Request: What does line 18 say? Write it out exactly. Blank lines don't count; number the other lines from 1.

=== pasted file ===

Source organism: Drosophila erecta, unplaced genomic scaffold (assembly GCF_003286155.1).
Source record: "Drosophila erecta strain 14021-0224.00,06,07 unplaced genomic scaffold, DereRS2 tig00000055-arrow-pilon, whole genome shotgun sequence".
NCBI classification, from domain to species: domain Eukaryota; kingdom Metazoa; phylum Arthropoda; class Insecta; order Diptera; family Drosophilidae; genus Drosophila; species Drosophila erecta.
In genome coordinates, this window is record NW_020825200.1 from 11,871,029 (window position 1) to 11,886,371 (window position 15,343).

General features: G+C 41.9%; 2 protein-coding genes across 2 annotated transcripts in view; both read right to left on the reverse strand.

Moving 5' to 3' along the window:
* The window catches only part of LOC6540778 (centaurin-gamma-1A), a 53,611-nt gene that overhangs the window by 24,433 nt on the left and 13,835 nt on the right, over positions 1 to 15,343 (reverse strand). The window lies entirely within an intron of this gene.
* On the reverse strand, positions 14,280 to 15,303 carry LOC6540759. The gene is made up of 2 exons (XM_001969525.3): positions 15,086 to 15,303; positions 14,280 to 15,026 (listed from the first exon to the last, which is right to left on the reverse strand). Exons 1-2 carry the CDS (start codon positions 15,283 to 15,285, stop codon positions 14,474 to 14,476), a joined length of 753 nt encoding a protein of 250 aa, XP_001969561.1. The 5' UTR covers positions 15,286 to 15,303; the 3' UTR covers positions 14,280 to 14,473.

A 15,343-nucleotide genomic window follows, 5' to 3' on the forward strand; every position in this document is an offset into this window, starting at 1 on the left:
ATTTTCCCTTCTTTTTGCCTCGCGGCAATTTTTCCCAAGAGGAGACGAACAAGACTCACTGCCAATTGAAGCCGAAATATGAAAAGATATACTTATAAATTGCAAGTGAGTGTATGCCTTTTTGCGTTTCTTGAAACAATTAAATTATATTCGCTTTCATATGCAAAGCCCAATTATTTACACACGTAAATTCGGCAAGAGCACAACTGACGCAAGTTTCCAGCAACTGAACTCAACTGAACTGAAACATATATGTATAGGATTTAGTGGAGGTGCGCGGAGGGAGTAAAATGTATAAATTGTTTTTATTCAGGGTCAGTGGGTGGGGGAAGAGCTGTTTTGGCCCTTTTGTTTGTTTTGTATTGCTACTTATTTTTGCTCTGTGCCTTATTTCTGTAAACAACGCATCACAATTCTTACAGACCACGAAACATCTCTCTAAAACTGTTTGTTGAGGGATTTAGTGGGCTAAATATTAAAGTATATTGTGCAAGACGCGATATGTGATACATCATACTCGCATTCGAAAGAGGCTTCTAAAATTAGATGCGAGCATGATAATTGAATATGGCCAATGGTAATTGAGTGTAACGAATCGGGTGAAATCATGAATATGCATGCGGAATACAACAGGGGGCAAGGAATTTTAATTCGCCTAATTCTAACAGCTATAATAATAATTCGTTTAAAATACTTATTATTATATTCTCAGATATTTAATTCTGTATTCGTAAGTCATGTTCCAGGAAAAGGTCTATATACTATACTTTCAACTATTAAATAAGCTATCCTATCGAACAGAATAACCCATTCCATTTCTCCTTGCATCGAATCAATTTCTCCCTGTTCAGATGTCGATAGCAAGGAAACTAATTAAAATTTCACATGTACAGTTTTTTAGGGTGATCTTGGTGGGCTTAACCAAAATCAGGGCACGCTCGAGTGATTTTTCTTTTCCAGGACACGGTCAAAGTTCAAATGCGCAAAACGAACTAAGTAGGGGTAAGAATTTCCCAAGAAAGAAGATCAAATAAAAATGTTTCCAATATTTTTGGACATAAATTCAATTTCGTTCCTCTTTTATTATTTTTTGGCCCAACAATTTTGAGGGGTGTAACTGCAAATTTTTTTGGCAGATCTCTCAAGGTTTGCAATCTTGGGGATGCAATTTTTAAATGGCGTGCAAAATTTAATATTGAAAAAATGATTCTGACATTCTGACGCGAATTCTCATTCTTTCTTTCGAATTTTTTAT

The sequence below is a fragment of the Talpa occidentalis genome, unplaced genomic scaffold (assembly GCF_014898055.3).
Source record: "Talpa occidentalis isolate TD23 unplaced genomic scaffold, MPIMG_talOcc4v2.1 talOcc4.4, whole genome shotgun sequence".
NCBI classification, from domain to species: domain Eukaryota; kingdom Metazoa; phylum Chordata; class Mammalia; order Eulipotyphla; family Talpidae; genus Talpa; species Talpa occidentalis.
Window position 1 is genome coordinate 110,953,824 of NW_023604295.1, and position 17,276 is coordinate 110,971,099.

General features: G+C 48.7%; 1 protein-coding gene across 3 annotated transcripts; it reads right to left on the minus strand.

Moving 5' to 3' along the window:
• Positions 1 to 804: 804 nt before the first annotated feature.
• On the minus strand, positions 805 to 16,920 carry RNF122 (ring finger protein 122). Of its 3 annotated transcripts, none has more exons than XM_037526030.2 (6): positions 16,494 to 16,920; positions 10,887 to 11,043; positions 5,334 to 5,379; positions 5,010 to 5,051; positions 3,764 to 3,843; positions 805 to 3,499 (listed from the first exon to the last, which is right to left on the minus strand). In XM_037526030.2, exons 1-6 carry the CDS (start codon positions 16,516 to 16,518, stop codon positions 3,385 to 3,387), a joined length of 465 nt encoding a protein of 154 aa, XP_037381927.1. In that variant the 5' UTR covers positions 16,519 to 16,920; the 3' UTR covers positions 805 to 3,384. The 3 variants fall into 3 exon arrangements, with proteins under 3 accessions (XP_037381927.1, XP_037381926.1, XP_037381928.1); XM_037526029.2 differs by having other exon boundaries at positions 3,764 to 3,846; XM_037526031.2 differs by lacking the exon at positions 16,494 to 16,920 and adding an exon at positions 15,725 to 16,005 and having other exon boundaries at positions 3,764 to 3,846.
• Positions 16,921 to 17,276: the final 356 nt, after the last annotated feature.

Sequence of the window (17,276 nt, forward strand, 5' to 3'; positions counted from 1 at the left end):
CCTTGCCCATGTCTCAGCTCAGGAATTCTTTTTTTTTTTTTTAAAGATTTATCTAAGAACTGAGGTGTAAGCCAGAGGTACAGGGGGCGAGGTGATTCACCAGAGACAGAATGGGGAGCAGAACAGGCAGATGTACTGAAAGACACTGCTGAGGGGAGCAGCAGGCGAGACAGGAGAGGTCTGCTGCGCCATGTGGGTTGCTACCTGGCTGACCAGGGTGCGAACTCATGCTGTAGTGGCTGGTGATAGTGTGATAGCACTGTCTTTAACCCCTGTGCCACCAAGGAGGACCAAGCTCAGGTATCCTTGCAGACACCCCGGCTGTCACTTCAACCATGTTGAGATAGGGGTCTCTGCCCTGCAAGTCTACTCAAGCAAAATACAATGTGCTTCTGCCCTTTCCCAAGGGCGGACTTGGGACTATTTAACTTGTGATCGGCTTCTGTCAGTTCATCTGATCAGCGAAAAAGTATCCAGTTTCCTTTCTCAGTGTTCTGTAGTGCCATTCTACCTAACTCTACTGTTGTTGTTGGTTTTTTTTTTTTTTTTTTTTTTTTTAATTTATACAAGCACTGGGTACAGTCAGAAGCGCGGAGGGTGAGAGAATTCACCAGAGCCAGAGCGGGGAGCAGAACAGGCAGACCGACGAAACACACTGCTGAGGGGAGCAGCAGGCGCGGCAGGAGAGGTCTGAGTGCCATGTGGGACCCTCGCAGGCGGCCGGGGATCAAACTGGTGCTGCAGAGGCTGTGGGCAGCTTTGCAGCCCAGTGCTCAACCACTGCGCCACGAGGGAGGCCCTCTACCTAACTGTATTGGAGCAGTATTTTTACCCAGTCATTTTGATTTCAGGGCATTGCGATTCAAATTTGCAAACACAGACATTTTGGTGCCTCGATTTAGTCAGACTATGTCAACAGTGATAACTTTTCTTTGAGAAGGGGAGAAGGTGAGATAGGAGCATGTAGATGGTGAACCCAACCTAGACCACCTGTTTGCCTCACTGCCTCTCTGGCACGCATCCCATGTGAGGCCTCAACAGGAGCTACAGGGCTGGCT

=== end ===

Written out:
• On the minus strand, positions 805 to 16,920 carry RNF122 (ring finger protein 122). Of its 3 annotated transcripts, none has more exons than XM_037526030.2 (6): positions 16,494 to 16,920; positions 10,887 to 11,043; positions 5,334 to 5,379; positions 5,010 to 5,051; positions 3,764 to 3,843; positions 805 to 3,499 (listed from the first exon to the last, which is right to left on the minus strand). In XM_037526030.2, exons 1-6 carry the CDS (start codon positions 16,516 to 16,518, stop codon positions 3,385 to 3,387), a joined length of 465 nt encoding a protein of 154 aa, XP_037381927.1. In that variant the 5' UTR covers positions 16,519 to 16,920; the 3' UTR covers positions 805 to 3,384. The 3 variants fall into 3 exon arrangements, with proteins under 3 accessions (XP_037381927.1, XP_037381926.1, XP_037381928.1); XM_037526029.2 differs by having other exon boundaries at positions 3,764 to 3,846; XM_037526031.2 differs by lacking the exon at positions 16,494 to 16,920 and adding an exon at positions 15,725 to 16,005 and having other exon boundaries at positions 3,764 to 3,846.